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September 1, 2011


Gold Rush in Business Analytics

By Larry Walsh

At the dawn of the Internet era, it was all about the network. When we moved to the cloud, it became about the application. But underlying these platforms and technology trends has always been the common element: data. And there’s a gold rush among technology companies on who will have the best ability to filter, analyze and provide actionable reporting on refined data.

IBM has been moving deeper in data analytics over the last five years, with its biggest move being the $5 billion acquisition of Cognos. CEO Sam Palmisano said Big Blue would spend $20 billion on acquisitions by 2016, and IBM will generate more than $16 billion in business analytics and intelligence revenue by 2015.

IBM opened its wallet again this week to buy two budding business intelligence vendors, i2 and Algorithmics. The two companies are more than just expanding market share, but also capabilities and entering new business intelligence service segments.

i2 is an interesting U.K. company that provides police forces and military units around the world with the ability to filter through vast amounts of data and distill down to actionable intelligence. i2 is more than software, but more like a weapons system against organized crime and terrorism. Given the state of security in various parts of the world and the limited resources to counter, having real intelligences based on objective data will be come increasingly critical.

Algorithmics, a supplier of risk analytics software, addresses a different kind of threat – economic disruptions. Algorithmics analyses the impact of weather systems, natural disasters, shifting economic conditions and such to determine the impact on supply chains. Its value proposition is more than just analysis, but advance warning and forecast of the impact of economic disruptions. With that intelligence, businesses can develop contingency plans to sure business continuity.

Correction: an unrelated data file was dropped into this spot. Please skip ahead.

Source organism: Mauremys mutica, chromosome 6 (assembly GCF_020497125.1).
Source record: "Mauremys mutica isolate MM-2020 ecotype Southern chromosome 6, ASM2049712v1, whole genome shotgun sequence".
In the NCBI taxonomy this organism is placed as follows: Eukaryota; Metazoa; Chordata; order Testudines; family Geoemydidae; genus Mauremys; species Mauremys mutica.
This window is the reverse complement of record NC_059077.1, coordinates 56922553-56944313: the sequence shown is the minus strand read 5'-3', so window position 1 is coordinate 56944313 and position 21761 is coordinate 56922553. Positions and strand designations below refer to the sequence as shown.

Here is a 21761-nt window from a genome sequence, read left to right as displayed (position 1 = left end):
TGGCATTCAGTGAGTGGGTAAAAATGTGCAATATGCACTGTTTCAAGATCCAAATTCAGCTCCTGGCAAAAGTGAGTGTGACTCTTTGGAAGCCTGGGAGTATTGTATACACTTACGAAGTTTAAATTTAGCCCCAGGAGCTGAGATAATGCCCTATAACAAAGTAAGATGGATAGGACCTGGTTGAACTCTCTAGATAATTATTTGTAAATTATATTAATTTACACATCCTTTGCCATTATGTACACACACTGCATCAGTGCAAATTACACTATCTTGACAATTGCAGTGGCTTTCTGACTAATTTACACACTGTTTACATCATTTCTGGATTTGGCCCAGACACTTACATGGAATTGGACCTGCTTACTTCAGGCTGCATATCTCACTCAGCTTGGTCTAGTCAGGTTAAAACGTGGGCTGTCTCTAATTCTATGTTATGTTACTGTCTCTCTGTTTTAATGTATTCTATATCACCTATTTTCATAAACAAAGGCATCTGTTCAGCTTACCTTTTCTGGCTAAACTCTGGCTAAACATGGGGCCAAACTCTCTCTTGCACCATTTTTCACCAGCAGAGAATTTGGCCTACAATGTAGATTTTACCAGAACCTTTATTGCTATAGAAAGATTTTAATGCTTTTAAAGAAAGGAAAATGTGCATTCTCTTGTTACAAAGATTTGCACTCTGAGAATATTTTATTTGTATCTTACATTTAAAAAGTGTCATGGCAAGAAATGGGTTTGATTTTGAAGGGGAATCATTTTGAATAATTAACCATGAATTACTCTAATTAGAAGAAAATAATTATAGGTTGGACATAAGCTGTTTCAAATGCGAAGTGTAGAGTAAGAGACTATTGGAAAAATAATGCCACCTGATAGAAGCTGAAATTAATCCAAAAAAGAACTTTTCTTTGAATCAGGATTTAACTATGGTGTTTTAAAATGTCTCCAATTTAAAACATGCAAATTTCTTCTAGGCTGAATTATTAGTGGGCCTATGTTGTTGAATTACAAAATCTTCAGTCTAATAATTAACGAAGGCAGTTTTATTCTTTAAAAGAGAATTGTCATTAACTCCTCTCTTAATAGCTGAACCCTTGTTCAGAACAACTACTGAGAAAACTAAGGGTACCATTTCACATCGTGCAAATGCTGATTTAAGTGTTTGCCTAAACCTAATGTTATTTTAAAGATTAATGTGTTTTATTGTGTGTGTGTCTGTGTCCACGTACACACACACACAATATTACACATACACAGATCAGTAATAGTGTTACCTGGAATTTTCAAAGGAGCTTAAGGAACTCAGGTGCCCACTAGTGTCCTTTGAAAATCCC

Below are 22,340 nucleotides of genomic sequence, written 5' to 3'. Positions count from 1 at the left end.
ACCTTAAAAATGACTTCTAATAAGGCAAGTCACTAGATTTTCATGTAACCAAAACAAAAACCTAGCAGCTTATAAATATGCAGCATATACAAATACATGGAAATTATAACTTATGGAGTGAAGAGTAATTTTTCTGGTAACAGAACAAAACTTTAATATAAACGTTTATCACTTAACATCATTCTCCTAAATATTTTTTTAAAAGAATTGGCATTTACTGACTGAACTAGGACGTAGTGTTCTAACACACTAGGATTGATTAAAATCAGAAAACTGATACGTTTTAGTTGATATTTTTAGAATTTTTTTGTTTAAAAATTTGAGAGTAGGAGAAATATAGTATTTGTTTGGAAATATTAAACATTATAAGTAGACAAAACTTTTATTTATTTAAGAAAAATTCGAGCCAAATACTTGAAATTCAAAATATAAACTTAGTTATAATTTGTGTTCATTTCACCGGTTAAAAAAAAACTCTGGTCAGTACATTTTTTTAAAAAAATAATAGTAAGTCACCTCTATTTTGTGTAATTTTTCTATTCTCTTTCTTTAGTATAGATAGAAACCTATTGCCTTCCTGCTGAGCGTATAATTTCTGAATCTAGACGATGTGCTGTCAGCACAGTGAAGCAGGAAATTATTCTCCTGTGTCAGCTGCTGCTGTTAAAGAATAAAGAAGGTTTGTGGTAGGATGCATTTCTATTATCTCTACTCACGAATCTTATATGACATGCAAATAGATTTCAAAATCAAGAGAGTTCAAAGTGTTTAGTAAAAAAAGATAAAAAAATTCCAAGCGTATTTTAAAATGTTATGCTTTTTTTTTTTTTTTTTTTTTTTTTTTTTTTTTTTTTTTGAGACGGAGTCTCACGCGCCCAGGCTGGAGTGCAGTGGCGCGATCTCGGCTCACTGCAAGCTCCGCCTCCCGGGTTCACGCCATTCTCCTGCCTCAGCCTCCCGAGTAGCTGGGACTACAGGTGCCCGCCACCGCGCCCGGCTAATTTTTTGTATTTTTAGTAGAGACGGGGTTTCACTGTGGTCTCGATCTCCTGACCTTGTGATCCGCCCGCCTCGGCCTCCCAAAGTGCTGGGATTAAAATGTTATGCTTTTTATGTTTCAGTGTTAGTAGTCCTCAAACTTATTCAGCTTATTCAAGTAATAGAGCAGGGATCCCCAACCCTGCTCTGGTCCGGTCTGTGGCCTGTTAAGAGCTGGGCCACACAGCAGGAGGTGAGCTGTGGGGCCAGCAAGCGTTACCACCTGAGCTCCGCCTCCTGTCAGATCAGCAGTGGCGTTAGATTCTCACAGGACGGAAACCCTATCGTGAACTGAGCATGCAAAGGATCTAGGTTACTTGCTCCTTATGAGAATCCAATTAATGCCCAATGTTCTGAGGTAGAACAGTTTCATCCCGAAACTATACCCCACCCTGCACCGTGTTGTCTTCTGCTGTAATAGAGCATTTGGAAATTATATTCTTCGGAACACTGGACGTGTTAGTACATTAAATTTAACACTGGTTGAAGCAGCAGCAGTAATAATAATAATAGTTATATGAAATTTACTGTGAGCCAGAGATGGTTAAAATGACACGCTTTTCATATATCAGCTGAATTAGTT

These moves by IBM follow rival’s Hewlett-Packard’s announced intentions to transform itself into a software company. Two weeks ago, HP announced its acquisition of U.K.-based Autonomy, a software company specializing in optimized enterprise search of vast amounts of unstructured data. HP has bought other software companies in the past, but none with the depth (or the expense) of Autonomy.

Outside of these two behemoths, Microsoft is making more noise in business intelligence. It’s engaging with its software development partners to create more applications on its Dynamics platform. The goal is to extend the basic capabilities to specific verticals and tangential applications to CRM and ERP. Eventually, Dynamics will find its way into the cloud, where it may become more accessible to midmarket and small businesses.

All of this adds up to where the true value in technology resides, data. But data alone isn’t good enough. Like iron ore and crude oil, raw data is relatively useless until it’s refined into real intelligence. What IBM, HP and Microsoft are aiming to do is become the refineries of the next information age.

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